WHO guidelines on a woman-centred approach to healthcare

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The World Health Organisation (WHO) has launched the Consolidated guideline on sexual and reproductive health and rights of women living with HIV, which takes a woman-centred approach throughout to effectively address and represent the needs of girls and women, as well as those of their families and communities.

A woman-centred approach to healthcare is one that consciously adopts the perspectives of women, their families and communities. This means that health services see women as active participants in, as well as beneficiaries of, trusted health systems that respond to women’s needs, rights and preferences in humane and holistic ways.

Such an approach to healthcare is crucial when working to safeguard the sexual and reproductive health and rights of women living with HIV. In 2015, there were an estimated 17.8m women aged 15 and older living with HIV in 2015, constituting 51% of all adults living with HIV.

HIV is not only driven by gender inequality, but also further entrenches inequalities, leaving girls and women more vulnerable to its impact. Girls and women often do not have equal access to health services and information and can also face additional negative health impacts as a result of living with HIV – including stigma, shame, violence and abuse.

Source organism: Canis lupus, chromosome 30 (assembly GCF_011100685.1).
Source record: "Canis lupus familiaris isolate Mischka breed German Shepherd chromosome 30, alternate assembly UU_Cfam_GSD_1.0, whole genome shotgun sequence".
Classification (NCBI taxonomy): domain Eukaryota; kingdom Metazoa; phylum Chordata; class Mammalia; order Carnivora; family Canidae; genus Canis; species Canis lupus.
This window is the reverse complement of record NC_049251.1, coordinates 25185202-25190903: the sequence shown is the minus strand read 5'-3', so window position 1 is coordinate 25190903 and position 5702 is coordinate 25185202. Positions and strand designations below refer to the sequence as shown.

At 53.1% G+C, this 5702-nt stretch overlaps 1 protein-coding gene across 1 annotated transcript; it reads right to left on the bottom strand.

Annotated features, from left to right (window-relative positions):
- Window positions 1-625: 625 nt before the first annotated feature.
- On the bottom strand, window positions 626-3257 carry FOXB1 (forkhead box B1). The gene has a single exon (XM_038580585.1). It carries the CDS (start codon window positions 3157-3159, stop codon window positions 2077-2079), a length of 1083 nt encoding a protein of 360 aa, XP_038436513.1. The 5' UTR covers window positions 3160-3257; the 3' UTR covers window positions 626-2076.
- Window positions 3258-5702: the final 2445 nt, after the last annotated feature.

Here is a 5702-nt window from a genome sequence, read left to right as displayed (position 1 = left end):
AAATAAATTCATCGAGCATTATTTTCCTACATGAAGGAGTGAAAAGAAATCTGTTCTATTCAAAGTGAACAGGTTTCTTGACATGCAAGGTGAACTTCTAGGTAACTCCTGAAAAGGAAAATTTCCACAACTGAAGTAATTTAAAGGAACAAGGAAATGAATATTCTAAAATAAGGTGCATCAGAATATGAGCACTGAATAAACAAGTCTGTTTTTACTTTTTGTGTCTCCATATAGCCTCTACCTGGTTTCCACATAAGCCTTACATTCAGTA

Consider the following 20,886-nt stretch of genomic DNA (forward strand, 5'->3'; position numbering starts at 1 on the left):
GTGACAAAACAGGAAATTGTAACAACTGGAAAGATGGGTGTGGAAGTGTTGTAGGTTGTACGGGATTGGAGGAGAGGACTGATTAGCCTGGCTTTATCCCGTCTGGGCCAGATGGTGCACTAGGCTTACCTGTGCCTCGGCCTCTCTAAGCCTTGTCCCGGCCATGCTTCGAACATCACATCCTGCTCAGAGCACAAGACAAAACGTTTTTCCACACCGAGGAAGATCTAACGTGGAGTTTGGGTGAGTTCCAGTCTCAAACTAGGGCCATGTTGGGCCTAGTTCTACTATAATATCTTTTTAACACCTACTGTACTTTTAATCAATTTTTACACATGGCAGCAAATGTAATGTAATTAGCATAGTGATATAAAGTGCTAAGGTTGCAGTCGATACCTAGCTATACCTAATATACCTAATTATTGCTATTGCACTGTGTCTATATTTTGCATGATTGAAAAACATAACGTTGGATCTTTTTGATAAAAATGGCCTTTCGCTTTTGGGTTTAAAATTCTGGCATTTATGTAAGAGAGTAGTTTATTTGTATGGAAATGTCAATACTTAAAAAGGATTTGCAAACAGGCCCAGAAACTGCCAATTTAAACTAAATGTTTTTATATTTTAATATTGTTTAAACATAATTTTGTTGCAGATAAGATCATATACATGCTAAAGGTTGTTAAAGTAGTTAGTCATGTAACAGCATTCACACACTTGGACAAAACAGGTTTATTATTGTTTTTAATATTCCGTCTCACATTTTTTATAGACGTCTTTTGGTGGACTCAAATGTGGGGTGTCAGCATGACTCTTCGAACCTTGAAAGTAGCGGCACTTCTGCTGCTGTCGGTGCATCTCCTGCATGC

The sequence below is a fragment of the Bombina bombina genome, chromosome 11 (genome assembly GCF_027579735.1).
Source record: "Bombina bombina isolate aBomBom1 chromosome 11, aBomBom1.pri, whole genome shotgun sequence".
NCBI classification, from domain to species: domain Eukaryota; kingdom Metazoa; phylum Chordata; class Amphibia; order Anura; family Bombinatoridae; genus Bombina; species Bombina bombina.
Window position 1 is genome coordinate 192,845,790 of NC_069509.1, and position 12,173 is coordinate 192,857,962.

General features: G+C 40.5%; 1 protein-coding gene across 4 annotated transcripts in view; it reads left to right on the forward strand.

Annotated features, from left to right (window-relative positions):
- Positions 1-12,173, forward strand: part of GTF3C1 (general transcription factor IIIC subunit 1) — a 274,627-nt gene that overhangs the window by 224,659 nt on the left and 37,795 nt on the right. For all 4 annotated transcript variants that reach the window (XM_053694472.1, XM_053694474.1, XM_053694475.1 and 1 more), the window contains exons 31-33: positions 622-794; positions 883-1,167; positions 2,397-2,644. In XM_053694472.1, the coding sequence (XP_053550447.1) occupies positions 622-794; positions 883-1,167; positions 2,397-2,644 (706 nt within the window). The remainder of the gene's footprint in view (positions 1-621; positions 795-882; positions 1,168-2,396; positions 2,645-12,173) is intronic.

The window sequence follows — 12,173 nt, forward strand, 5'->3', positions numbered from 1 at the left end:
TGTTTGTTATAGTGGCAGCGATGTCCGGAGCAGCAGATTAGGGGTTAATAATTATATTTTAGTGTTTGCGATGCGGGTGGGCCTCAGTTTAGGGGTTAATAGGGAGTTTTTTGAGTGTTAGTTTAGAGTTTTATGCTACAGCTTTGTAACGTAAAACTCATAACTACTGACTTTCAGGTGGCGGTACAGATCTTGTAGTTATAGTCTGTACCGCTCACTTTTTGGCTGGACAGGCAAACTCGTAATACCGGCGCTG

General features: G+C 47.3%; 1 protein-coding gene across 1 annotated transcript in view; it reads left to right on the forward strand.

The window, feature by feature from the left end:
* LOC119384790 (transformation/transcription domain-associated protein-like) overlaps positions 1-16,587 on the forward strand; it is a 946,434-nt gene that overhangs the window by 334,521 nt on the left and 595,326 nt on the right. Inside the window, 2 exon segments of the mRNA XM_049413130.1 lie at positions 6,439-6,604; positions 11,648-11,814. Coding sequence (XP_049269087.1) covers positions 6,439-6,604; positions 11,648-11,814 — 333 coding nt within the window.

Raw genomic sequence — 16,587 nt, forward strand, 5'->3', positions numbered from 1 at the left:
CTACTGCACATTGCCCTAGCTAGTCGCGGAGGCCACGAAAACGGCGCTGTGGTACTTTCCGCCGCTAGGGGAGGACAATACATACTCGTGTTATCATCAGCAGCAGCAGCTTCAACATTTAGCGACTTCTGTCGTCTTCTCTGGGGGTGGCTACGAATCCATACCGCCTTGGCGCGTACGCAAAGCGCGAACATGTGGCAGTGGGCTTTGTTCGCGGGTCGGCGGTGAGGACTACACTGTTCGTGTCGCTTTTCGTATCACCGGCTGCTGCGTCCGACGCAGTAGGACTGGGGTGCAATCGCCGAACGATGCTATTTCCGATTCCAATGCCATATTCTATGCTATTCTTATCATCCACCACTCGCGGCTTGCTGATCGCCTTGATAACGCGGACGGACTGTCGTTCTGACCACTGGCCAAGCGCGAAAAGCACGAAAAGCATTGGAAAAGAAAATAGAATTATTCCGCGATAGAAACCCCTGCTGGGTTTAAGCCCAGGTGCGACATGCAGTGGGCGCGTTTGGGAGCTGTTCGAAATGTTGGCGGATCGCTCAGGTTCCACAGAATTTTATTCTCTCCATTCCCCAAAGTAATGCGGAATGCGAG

Manjulaa Narasimhan, scientist at WHO comments:“Supporting evidence based recommendations and building an enabling environment will help advance the health and well-being of women living with HIV in all their diversity.”

Taking this approach, the process adopted for the development of the guidelines was unique in its meaningful engagement of communities of women living with HIV.

In taking a woman-centred approach, the new WHO guidelines are founded upon the guiding principles of human rights and gender equality:

Human rights: An integrated approach to health and human rights lies at the heart of ensuring the dignity and well-being of women living with HIV. This includes, but is not limited to, the right to the highest attainable standard of health; the right to life and physical integrity, including freedom from violence; the right to equality and non-discrimination on the basis of sex; and the right to freedom from torture or cruel, inhuman or degrading treatment. The right to SRH is an integral part of the right to health, enshrined in article 12 of the International Covenant on Economic, Social and Cultural Rights.

Gender equality: The promotion of gender equality is central to the achievement of SRHR of all women, including women living with HIV in all their diversity. This means recognizing and taking into account how unequal power in women’s intimate relationships, harmful gender norms and women’s lack of access to and control over resources affect their access to and experiences with health services.

World Health Organisation material
World Health Organisation guidance


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